| 8 January 2014
Neolithic life in coastal Denmark
Excavations by Lolland-Falster Museum archaeologists are currently ongoing in advance of the upcoming construction of a new crossing from Denmark to Germany. Work began in August 2013, and since then an array of stunning archaeological finds have been recovered.
The area was extremely attractive to a Neolithic population 5-6,000 years ago, as fishing in the low-lying and protected lagoon was a safe environment with rich marine resources. Included among some of the remarkably well preserved materials recovered from the site was part of a wattle fence from a fish trap.
When excavation began, it quickly became apparent that the area had for many thousands of years often been inundated by the sea and a favoured settlement location. The water table lies only half a metre down and the Neolithic layer appears beneath this in an anaerobic and sealed environment that is favourable for the preservation of organic material.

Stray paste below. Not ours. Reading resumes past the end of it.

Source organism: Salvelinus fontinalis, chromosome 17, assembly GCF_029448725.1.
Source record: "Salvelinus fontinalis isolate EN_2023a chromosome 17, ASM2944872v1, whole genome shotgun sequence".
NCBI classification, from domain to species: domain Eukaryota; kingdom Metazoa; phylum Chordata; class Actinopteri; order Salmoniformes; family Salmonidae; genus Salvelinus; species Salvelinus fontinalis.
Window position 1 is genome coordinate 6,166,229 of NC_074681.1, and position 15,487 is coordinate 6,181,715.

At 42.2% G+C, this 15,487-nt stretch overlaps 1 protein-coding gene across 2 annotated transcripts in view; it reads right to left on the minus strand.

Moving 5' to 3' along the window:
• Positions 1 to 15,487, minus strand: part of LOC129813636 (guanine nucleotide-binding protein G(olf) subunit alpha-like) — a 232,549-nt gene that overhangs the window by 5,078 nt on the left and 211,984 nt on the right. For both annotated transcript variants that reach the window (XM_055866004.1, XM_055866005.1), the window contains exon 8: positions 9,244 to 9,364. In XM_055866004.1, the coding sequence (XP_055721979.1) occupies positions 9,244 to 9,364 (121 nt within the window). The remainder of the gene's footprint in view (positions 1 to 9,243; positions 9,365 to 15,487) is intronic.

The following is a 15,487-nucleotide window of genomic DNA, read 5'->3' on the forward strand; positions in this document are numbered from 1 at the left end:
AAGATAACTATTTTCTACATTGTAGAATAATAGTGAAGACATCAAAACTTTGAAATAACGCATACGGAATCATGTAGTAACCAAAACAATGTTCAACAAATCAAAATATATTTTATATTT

All these coastal settlement activities dated to the period 5000-3000 BCE, when agriculture first gained a foothold in Denmark.
Among the most spectacular finds was a section of paddle, jammed deep in the mud and snapped off at the handle, and an 86 cm long arrow that still bears traces of the pitch that held the feathers fletches in place. These finds east of Rødbyhavn suggest that the first farmers were also fishermen and coastal hunters. The unique findings will help to understand the shift from hunting to farming that happened around 4000 BCE.
"This excavation provides a unique opportunity to gain an insight into prehistoric life and learn about the different activities that are going on in the area," said archaeologist Lars Ewald Jensen from the Lolland-Falster Museum.
Edited from Past Horizons (3 January 2014)
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